“It’s been such a joy to spend so much time in this room, and we hope our window is a reflection of it,” said an emotional Gans.
Smith and Gans were then honored with glass plaques, unused fragments of their stained-glass window.
The new window’s presence in a historic, 19th-century building is a marriage of the old and the new.
“I think it’s a wonderful symbol of what’s already going on here — the fact that this is a beautiful, historic site, but it’s a site with new life and new meaning for people of all backgrounds,” said Amy Stein Milford, the museum’s deputy director.
Many in the crowd gazed admiringly at the glistening stained glass during and after the talks.
“It’s eye-catching, and it fills the space nicely,” said Lee Kreindel, 20, who prays at the synagogue and volunteers at special events there.
“I’m very excited by it,” said Mark Mirsky, a board of trustees member, who said he grew tired of staring at the four rectangular glass tablets during Sabbath that were previously embedded in the eastern wall.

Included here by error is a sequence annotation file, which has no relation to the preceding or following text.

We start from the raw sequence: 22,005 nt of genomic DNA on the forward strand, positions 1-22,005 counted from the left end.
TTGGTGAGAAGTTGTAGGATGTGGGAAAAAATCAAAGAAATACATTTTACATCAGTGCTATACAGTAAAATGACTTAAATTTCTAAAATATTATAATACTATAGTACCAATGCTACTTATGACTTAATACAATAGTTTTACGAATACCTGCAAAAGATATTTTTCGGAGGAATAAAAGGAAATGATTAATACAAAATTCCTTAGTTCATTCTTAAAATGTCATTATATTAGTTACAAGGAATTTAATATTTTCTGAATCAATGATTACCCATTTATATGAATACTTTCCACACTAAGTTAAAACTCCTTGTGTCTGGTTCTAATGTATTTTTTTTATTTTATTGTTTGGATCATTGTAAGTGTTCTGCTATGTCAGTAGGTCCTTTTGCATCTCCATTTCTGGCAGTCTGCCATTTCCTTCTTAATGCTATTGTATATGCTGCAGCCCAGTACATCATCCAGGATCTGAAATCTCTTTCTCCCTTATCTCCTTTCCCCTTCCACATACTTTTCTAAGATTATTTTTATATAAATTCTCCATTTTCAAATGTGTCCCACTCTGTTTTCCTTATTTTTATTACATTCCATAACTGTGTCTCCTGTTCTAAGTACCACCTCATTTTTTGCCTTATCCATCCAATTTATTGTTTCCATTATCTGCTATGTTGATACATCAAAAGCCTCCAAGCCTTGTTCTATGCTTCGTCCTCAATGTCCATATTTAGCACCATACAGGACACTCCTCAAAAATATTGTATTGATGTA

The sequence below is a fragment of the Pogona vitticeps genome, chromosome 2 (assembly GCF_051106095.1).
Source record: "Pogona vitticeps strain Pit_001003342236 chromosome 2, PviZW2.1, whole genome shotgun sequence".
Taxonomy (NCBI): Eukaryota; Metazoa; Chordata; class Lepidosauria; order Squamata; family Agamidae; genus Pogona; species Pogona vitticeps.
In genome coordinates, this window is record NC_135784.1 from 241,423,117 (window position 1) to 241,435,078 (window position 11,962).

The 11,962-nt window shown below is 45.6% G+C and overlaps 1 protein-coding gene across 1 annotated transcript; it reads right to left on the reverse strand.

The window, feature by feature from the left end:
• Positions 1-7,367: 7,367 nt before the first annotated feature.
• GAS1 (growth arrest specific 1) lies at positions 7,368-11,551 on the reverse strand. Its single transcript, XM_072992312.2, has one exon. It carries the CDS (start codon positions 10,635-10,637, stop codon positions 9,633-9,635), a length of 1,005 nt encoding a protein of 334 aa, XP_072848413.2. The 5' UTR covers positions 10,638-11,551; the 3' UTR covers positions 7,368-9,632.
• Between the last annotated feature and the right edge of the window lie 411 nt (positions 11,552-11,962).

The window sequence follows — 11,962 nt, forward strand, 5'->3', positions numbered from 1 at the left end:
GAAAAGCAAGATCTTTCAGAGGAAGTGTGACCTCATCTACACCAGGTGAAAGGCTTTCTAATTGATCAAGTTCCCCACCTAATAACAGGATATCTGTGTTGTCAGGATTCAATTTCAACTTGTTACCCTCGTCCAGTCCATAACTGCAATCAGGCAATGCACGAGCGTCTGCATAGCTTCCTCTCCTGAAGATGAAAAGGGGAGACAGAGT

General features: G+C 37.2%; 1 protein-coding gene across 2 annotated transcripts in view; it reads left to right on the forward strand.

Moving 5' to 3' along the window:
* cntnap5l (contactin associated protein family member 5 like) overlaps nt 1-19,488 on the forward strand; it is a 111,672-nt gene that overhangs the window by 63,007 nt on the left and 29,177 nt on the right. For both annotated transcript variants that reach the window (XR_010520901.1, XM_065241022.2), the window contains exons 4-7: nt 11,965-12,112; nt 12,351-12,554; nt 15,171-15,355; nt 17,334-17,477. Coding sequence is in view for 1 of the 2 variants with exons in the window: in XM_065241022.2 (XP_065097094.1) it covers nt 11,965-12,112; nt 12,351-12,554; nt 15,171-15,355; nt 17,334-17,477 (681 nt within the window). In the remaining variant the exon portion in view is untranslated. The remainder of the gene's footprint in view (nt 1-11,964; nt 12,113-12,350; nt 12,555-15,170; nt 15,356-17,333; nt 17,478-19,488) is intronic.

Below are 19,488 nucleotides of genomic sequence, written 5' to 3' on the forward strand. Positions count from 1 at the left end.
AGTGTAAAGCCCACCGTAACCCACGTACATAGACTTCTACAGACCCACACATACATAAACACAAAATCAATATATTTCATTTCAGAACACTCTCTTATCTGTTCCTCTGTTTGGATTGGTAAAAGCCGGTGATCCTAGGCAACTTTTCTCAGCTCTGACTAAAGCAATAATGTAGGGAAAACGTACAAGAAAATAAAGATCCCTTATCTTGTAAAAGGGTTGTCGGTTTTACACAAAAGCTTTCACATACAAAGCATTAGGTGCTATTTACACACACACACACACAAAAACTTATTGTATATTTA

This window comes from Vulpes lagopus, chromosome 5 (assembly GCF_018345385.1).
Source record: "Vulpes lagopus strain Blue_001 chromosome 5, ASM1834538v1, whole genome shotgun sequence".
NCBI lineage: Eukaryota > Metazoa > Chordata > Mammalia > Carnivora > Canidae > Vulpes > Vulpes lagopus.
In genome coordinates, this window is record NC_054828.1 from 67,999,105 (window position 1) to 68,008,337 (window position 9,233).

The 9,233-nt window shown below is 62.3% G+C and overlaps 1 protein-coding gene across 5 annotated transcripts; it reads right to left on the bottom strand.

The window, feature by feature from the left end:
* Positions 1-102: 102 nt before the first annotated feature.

The building’s original rose stained-glass window shattered during a 1938 hurricane, according to lore. The clear glass tablets, which had served as substitutes for the window since the 1940s, now sit in the synagogue’s Family History Center, on the building’s ground floor, which has exhibits of immigrants’ journeys to America.
The new window is the masterly finishing touch to substantial interior fixes of the space, which sources say were imperative. More than 18,000 public and private benefactors nationwide contributed to the entire project, which cost about $18.5 million.